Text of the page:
Monsignor, I believed Jesus followed me
With his eyes, and when I slept,
An angel peeled an orange
And waited for me to wake up.
This was 1962. I was ten, small as the flame
Of a struck match, my lungs fiery
From hard, wintery play. When I returned home,
Legs hurting, I placed my hands on the windowsill
And looked out—clouds dirty as towels
And geese I have yet to see again
Darkening the western sky.
Monsignor, a machine
Had painted on the eyes of my toy soldier,
Little dots off-center,
Almost on his cheeks. Such a cheap toy,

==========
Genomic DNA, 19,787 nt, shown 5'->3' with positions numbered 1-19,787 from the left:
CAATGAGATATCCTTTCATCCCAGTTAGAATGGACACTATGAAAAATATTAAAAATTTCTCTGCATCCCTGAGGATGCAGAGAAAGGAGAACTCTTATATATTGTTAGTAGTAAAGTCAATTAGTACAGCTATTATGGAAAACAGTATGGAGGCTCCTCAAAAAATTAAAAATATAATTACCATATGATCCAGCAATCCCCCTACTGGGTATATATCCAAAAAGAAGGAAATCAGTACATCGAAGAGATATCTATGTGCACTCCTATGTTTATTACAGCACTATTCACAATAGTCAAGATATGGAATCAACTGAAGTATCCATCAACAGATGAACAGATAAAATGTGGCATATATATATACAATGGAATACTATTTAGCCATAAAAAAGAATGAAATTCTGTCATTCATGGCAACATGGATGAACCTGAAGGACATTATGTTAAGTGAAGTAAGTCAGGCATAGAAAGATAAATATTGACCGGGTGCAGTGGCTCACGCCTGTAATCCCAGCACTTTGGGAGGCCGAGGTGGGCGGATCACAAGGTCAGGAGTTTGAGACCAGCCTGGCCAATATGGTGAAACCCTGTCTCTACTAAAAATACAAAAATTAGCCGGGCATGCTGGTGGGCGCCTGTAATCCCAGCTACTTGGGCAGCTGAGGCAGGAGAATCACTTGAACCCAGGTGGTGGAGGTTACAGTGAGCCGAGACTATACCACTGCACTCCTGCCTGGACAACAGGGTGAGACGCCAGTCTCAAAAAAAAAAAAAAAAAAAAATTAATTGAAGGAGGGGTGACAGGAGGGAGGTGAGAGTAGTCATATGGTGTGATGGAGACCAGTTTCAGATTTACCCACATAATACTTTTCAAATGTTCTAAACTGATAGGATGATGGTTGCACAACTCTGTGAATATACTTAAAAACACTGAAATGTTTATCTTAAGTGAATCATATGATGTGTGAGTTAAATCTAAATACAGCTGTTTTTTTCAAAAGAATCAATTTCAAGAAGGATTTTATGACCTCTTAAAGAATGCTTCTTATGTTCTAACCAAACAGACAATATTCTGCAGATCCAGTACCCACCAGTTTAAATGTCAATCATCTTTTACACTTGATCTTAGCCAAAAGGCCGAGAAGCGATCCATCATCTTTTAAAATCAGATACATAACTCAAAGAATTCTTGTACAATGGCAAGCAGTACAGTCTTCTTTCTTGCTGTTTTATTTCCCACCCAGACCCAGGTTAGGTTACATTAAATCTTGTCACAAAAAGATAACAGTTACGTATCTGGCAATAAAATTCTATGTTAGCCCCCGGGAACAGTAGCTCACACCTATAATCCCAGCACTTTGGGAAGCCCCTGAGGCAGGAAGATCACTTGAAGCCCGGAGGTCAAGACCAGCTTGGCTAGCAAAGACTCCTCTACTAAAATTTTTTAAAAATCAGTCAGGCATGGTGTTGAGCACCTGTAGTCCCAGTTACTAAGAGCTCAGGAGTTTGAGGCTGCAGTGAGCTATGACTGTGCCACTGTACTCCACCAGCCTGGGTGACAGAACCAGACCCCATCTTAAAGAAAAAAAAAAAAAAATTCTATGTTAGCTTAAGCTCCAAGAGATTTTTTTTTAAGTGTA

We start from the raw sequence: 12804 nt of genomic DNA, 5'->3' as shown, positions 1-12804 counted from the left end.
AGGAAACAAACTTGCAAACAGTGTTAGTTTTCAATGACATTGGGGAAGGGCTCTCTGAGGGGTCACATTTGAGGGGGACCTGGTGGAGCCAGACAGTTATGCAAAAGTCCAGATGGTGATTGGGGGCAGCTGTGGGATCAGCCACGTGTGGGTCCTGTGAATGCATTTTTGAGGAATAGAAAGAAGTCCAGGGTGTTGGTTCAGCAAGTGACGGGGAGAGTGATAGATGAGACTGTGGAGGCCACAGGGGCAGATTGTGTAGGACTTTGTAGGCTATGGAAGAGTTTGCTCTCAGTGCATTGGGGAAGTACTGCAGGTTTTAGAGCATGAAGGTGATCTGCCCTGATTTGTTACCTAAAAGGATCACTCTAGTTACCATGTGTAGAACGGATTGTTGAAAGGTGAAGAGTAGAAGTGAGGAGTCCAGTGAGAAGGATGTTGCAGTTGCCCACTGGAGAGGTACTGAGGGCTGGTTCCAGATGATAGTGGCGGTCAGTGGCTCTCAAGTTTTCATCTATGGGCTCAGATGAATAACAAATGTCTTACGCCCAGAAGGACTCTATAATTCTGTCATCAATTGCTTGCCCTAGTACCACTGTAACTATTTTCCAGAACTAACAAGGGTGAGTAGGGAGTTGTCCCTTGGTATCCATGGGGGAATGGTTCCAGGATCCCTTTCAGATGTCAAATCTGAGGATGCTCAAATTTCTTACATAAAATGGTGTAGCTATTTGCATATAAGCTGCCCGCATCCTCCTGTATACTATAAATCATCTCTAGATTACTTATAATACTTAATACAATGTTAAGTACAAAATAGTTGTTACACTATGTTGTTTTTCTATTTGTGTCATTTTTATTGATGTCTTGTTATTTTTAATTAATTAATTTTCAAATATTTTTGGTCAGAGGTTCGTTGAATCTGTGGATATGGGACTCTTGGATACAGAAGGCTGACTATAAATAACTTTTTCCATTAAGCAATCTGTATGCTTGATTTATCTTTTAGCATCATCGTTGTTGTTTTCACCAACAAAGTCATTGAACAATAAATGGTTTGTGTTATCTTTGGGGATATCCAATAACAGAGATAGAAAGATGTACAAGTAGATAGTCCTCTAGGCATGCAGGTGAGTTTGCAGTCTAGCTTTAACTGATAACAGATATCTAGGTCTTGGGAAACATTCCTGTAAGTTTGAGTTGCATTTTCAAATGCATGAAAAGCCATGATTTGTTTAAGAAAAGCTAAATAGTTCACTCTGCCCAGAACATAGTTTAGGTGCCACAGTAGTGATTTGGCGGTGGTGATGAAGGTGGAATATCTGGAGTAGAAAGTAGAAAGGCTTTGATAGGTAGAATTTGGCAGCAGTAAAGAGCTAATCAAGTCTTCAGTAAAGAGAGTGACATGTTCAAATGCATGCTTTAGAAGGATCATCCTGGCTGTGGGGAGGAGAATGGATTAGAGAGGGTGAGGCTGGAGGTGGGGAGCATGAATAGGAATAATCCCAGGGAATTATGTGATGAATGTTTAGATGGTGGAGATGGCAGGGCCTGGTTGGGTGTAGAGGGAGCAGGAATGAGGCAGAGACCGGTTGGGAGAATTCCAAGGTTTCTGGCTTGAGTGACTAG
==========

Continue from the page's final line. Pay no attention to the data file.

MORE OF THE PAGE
I drowned him over and over in my bath,
Drowned him until the painted-on eyes flaked off.
Then a leg fell off—surge of dirty water
Sunk him to the bottom.
I now at this age place hands on the windowsill,
My eyes nearly on my cheeks,
My belly with its rising tide.
There is no angel with an orange at the edge
Of my bed. There is no soldier
Of God. Only a pane between the inside
And the outside, between this living
And this dying. Monsignor,
Saintly man of this child's wonderment,
When will I see the geese again?